And here I am staring out the bus window watching all of these vehicles interact in the most beautiful, stunning even, patterns of movement. The group participants are being normal doing normal talking, and I am alone with the traffic.
I see my new friend at a party one evening at the end of the trip. I tell her I’ve gone shopping and bought a new dress inspired by her pink one. When I say where I found it, she tells me it’s the same shop where she bought hers.
I am unable to ease into home.
Izzy momentarily doesn’t remember me. I rush to wash all of my clothes and put everything away as if I’ve never traveled. Not that I don’t want to have gone, but I don’t want the transition. I want to be home, permanently. I want the suitcase to be back in the closet. With stuff on top of it. Hard to get to for next time.
The memories are back. They flood me. It takes nearly two weeks to become normal again. Work. Function. Reenter a life that’s back to the way it used to be. Complex. Choices. Decisions. Options. Thousands of them.
And then, just like that, it ends. This spell I’ve been under. The memories are still sweet, but they no longer suffocate. I smile at their thought, but I no longer long.
Thanks for reading. If you enjoyed this post, you might like this one on Glencolumbkille.
Waiting that long for the trip – that’s patience. Glad you got to finally experience it. I’ve heard about India’s traffic, but never described as eloquently as you just did.
Thank you so much for reading and for this lovely comment. Yes, it was an emotional wait.
I miss blogging. I need to set up a routine so I’m back in it. Hope you are well and thanks again. 🙂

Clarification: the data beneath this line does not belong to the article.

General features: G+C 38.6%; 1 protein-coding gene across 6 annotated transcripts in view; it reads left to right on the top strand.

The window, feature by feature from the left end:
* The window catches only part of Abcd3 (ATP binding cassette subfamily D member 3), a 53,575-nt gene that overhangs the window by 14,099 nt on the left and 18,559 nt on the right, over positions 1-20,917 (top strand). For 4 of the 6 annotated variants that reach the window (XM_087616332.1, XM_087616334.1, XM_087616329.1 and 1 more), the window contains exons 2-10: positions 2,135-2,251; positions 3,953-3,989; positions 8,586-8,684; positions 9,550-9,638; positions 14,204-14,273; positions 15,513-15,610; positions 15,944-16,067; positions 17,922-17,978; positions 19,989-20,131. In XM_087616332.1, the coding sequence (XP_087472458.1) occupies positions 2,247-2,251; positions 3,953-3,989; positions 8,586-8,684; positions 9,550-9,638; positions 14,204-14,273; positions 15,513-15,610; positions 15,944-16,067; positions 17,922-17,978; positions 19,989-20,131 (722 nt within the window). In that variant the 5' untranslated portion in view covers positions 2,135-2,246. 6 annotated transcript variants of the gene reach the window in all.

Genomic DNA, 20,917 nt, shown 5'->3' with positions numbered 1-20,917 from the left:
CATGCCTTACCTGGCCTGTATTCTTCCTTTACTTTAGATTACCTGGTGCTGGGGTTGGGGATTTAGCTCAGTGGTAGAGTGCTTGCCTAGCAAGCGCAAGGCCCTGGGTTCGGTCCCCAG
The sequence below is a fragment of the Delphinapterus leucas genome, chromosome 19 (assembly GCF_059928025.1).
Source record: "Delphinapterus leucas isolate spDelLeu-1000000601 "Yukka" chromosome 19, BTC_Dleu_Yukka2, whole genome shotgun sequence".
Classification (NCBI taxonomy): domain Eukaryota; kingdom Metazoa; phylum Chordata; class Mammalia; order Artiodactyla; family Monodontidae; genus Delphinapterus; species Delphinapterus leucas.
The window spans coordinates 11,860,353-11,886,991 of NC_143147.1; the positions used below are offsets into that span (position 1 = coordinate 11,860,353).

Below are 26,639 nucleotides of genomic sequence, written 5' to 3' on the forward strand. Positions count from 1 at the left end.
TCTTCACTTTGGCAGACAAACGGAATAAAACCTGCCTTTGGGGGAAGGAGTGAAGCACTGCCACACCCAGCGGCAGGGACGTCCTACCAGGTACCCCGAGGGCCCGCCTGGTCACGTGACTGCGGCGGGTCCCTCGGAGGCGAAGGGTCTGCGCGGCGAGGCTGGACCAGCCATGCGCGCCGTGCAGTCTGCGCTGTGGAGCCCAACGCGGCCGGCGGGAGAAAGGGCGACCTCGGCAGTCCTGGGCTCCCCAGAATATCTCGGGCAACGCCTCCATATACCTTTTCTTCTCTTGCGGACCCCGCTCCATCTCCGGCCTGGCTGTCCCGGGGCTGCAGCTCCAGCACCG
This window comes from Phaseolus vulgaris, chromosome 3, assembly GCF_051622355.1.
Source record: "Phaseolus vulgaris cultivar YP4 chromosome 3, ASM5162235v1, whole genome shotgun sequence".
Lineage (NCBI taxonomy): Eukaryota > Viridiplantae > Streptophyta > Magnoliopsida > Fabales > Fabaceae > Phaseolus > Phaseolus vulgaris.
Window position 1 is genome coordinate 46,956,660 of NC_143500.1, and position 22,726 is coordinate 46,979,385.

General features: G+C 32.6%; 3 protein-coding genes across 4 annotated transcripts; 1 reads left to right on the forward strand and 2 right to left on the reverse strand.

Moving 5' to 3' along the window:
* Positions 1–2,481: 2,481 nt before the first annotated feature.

Before I forget, I love the B&W photo at the end. And the pink dress! But what an interesting piece of writing, loved reading it! I know exactly what you mean: I always revert back to the loner’s part, too. And it seems so unreal, the others’ behaviour, making me feel even more like I’m from a different planet. I too am the person who would notice the living traffic wave pulse with life.
Thank you for reading and for this wonderful comment. I am so grateful. And that’s exactly it — exactly how I felt — like I’m from a different planet. Hope we cross paths in our travels some day! Thanks again 🙂
It was my pleasure!
This is such a beautiful post. I read it the day you posted it when it arrived in my e-mail inbox, but I am late to commenting. I find when I am in large group settings for work I am out of place. I do well managing to fit in, but so often I just want to be away from these people I am only around because of proximity. I think your response was perfect, and you made a connection with this woman far beyond the depths of any work you could have done. The cherry on top was the lovely dress you got to take home with you. Thank you for sharing.
I would love to visit India one day.
Thank you so much for reading and commenting. You say it perfectly — because of proximity. That’s just what high school was like — because of the accident of our birth in a given location we are enmeshed with people without choice. It felt so good to move and select.
I’d like to go back to India in a different context. I really loved it. Maybe we could have some sort of bloggers’ meet-up — even make it an annual thing in a different place in the world every time. In the meantime, if you want to visit, our travel director was absolutely wonderful, and I would recommend his company wholeheartedly.
Blogger meet ups we’re a big thing when I first started blogging, I even made some close friends from it. I’m sad it isn’t as popular these days, but meeting in a place like India would have been amazing. Blogging is great because it does allow friendships to blossom because of choice. I find reading someone’s written words to be a great way to peek inside who they are.
I don’t see myself traveling to India anytime soon, but if I do I know who to ask! Thank you for the recommendation.
Maybe we can bring the meet-ups back!